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The Honolulu Advertiser

Posted on: Sunday, January 16, 2005

Quakes common, but usually not felt

By Christie Wilson
Advertiser Neighbor Island Editor

Earthquakes are a constant occurrence in Hawai'i, but most people hardly notice.

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Visit hvo.wr.usgs.gov for daily volcano updates and nearly real-time Hawai'i earthquake information.

Of the more than 13,000 earthquakes recorded last year by the U.S. Geological Survey's Hawaiian Volcano Observatory, only three were greater than magnitude 4. By comparison, the earthquake off Sumatra that triggered a killer tsunami registered magnitude 9.

Observatory seismologist Paul Okubo said a rough average for Hawai'i would be 10,000 earthquakes per year. He said although the overall number for 2004 may be greater, there have been fewer moderate to large quakes in the past year.

An observatory summary of earthquakes in 2004 shows 4,228 quakes were magnitude 1.5 or greater, and only 79 were big enough to have been felt by Big Island residents. But those were small enough to be considered microearthquakes, Okubo said.

None caused any damage.

The three largest quakes of 2004 — none greater than 4.5 — occurred beneath Kilauea on Feb. 5, Oct. 11 and Oct. 12.

The principal source of earthquakes are Kilauea, Mauna Loa and Lo'ihi, all active volcanoes. Lo'ihi, about 6 miles south of the Big Island and 2,000 feet deep, is the youngest. It is expected to rise above sea level sometime in the next few thousand years. Recent history shows that these are the areas that also have produced large earthquakes, and Okubo said some of the research taking place at the Hawaiian Volcano Observatory is exploring how the microseismicity patterns might relate to larger earthquakes.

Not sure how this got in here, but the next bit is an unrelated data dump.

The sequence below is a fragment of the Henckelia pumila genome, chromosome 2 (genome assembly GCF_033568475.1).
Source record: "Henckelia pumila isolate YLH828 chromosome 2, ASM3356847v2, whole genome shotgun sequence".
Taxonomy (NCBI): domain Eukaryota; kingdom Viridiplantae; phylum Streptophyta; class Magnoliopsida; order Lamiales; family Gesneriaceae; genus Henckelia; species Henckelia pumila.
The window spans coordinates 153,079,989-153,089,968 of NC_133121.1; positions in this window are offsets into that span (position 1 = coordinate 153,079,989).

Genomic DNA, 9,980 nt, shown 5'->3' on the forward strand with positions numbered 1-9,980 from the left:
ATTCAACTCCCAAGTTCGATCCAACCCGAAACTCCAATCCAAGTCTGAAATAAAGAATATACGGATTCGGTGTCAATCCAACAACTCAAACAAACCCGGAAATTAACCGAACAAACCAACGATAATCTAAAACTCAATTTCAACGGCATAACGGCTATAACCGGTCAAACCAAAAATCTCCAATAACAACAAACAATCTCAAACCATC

The most recent big earthquake in Hawai'i occurred in 1975 when a magnitude 7.2 temblor shook the Big Island, causing a tsunami that killed two campers in Halape, Puna.

"The smaller earthquakes are a constant reminder that we are in an area where we could get larger earthquakes and volcanic eruptions, and we have to always be mindful of the hazards we face and what each of us should do to mitigate" the potential impact of these types of events, Okubo said.

During the week ending Jan. 13, four earthquakes were felt by Big Island residents who called in to report the jolts. The largest was a magnitude 3.6 quake Wednesday between Waiki'i and the Mauna Kea summit at a depth of 13 miles.

Okubo said the observatory last year recorded significant numbers of deep earthquakes beneath the summit caldera regions of both Kilauea and Mauna Loa.

Reach Christie Wilson at cwilson@honoluluadvertiser.com or (808) 244-4880.